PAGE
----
Seeds of neighbourly chats turn into fruitful program partnership

Emma Sutherland, Executive Director of Red Fox Healthy Living Society, and Emily Keller, Executive Director of Environmental Youth Alliance, got to know each other in the hallways of the SpencerCreo Centre. As EDs of small, social justice non-profit organizations, they found they had a lot to talk about, and realized that EYA and Red Fox had shared values and complementary missions.  As their chats in the hall became more frequent and lasted longer, they started to share with each other the challenges and opportunities each were facing in their roles.

When the call for submissions for the new Canada Youth Service Corps project came out in the spring of 2018, Red Fox had already been working successfully with federal and provincial funders for many years and Emma knew it was an opportune time to apply for federal funding. The Canada Youth Service Corps program was created by the federal government to promote volunteerism to Canadian youth to help them see the value of altruistic community service and gain employment skills.

Emma approached Emily with the idea of applying for a grant together, combining the best of Red Fox and EYA to create something new. She readily agreed, and they spent the next few months applying for the grant, and then refining it once they were shortlisted.

As a result of their hard work, the Seed Generation project was launched in February 2019. It was an exciting first year with many challenges and opportunities. Collaborating at this level was a new experience for both EYA and Red Fox and they used all their skills and abilities to make it work.  It was exciting to be able to offer a new adventure to youth. Connecting youth to the land and giving them opportunities to help their communities is important and sets them up for success in many areas of life. Youth of all backgrounds come together to give back and have fun. Seed Generation promotes outdoor recreation as well as environmental stewardship, and one of the highlights for the youth in the first year was urban and wilderness camping trips.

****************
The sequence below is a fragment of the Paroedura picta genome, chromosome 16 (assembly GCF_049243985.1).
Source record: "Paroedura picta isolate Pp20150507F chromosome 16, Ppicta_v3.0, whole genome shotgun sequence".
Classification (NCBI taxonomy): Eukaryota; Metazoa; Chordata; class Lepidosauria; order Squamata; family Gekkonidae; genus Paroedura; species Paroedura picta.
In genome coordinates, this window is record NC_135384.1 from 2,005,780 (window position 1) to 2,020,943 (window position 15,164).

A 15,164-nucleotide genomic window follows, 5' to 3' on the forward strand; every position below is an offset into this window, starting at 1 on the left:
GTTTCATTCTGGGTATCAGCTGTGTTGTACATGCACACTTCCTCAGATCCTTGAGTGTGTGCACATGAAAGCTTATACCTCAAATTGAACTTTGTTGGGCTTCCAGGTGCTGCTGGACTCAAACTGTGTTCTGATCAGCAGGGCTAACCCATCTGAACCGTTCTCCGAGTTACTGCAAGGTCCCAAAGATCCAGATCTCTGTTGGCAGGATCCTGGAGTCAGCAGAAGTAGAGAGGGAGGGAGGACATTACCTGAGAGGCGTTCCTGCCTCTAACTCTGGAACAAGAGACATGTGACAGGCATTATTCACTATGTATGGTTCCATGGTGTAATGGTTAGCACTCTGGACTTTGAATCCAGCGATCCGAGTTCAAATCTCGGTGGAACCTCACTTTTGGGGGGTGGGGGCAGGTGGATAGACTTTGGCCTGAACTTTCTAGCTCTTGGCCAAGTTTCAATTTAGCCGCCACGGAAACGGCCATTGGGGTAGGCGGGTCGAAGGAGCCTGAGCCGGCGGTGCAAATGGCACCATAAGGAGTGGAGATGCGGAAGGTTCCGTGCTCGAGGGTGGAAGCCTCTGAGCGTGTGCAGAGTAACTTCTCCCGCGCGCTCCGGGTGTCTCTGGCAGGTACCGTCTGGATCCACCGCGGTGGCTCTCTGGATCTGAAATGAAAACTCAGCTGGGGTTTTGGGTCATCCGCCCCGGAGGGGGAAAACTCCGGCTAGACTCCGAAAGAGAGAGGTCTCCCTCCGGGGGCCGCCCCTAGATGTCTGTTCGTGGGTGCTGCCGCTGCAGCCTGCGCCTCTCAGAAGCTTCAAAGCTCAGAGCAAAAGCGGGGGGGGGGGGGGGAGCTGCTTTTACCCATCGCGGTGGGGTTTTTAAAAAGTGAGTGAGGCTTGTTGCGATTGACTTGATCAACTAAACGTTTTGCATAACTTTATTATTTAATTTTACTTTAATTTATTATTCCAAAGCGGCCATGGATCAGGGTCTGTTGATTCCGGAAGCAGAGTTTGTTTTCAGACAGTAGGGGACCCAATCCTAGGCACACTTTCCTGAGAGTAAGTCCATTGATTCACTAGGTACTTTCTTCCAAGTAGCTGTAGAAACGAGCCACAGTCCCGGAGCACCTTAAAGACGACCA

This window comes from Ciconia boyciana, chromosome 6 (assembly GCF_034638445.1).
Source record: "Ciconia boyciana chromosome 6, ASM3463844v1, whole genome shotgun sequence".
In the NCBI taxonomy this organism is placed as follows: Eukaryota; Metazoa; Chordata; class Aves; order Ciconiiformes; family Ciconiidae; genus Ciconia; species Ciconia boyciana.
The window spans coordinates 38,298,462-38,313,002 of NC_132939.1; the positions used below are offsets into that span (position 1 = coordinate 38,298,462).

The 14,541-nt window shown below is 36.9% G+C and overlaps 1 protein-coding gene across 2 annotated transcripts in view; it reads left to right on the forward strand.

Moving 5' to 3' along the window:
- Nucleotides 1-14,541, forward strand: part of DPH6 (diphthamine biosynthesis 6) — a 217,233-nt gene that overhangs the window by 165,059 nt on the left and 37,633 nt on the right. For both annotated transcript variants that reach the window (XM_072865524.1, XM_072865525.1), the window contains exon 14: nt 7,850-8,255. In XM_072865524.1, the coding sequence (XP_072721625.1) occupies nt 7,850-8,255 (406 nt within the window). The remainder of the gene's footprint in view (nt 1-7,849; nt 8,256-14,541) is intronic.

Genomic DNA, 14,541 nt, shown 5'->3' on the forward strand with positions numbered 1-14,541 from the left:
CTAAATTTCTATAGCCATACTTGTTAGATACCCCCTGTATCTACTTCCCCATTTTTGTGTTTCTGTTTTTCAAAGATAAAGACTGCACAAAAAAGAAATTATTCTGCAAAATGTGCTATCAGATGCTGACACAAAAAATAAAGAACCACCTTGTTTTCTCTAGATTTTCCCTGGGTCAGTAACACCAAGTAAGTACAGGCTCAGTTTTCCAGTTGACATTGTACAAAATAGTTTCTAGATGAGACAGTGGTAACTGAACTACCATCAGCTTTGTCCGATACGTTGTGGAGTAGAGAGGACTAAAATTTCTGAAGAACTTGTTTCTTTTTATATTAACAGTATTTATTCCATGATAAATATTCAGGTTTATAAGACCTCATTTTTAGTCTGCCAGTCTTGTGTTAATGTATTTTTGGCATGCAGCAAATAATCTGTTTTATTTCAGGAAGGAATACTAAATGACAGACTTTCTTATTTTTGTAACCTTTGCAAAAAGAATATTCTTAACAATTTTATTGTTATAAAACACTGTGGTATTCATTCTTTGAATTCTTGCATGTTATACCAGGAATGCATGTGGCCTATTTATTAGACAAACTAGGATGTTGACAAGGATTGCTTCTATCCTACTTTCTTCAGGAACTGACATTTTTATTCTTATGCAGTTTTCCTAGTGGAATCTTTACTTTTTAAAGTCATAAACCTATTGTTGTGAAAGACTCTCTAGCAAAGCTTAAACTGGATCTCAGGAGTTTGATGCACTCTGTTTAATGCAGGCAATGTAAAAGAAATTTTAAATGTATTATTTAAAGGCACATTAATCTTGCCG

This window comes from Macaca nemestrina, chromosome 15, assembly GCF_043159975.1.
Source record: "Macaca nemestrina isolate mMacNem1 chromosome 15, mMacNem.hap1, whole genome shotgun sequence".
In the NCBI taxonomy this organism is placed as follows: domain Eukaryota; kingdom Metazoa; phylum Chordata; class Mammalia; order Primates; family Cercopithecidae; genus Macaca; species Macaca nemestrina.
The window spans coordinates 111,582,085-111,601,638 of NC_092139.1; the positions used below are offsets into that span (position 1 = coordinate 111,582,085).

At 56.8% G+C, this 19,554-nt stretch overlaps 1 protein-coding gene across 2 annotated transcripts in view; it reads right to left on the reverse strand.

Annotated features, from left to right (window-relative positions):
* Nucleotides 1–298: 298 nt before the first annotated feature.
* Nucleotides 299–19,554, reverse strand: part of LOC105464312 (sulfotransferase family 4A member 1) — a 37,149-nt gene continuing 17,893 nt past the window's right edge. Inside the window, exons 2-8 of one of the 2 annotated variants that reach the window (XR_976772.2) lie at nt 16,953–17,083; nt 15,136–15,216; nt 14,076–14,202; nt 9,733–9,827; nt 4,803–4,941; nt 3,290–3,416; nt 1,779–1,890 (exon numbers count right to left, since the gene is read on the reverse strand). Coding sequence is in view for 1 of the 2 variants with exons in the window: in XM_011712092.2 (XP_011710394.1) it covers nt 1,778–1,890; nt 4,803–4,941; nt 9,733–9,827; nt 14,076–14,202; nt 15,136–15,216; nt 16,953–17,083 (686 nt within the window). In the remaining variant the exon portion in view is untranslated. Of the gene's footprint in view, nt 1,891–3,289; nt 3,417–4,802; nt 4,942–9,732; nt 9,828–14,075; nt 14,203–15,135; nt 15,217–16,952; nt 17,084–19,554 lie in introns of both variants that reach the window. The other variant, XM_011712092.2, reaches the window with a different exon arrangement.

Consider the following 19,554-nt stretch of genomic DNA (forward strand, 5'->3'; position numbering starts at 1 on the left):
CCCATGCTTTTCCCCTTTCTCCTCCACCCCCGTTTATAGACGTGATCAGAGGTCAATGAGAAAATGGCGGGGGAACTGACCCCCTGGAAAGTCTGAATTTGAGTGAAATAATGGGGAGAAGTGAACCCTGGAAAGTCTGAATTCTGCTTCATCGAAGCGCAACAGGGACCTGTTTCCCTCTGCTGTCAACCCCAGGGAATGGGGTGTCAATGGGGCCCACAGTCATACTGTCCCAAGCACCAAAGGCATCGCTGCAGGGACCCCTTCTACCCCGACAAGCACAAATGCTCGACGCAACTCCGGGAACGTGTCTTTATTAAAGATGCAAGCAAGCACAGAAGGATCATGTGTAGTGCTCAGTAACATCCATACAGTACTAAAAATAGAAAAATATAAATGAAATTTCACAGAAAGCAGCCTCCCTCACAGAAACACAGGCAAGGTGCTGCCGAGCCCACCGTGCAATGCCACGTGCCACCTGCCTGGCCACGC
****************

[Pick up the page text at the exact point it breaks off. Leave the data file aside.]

When the federal government announced that they were extending the Youth Service Corps project for another year, they applied and the Seed Generation was refunded. By the second year, Red Fox and EYA had their partnership down and Seed Generation was making a difference to many youth throughout Metro Vancouver.

“Two organizations coming together and combining their strengths to help empower the youth of today has a big impact.  We help the youth navigate today’s challenges and give them the guidance they need to realize their potential and pursue their passions” – Suki Chhoeun, Red Fox Seed Generation Program Manager

In July 2019, another call for proposals from Employment & Social Development came out. This time, it was for intensive youth internship programs to help youth who face barriers prepare to enter the workforce. It was a big endeavour, so once again, Emma and Emily decided a collaboration would be beneficial to both organizations and by extension, to the youth and communities they serve. They applied for the grant under the Youth Employment and Skills Strategies initiative. Once again, they were shortlisted and had to spend several months refining the application.  Their application was successful and they launched the program in May 2020. Their contract is for three years and is worth $1.75 million. Much of that amount goes directly to youth through living allowances and wages at practicum sites.

Because of Covid-19, the nature of their collaboration in the YESS internship program had to shift to meet the new reality.  The safest strategy was to keep the groups small and run separate programs of six youth and two staff members each.  There is some overlap, but generally each program is operating on its own. Now, youth can choose between two great employment training options: learning how to work in the environmental stewardship field or working in recreation and child care.

Seed Generation has also adapted to the new realities: they hold all activities outdoors, spaced apart, and divide participants into two groups for the weekly recreation outings that have replaced the camping trips. Since mid-November, most activities are done virtually. The staff has done a great job creating on-line content that is keeping the youth active and engaged. Connecting youth with each other is more important than ever.

EYA and Red Fox continue to learn from each other and grow as a result of their collaborations, with thanks to their amazing staff teams: Suki Chhoeun, Madison Ardizzi, Joseph Posey, Siobhan Davis and Chuck Wright of Red Fox and Erica Ellis, Sidney Verburg and Hailey Bird Matheson of EYA for all their innovation and dedication.

“We are grateful to the SpencerCreo Foundation for being the genesis of our collaborations! None of this would have happened without the vison and generosity of the Foundation to create the SpencerCreo Centre. We are thankful to have the opportunity to share the space with so many dynamic and diverse organizations doing valuable work” – Emma Sutherland.

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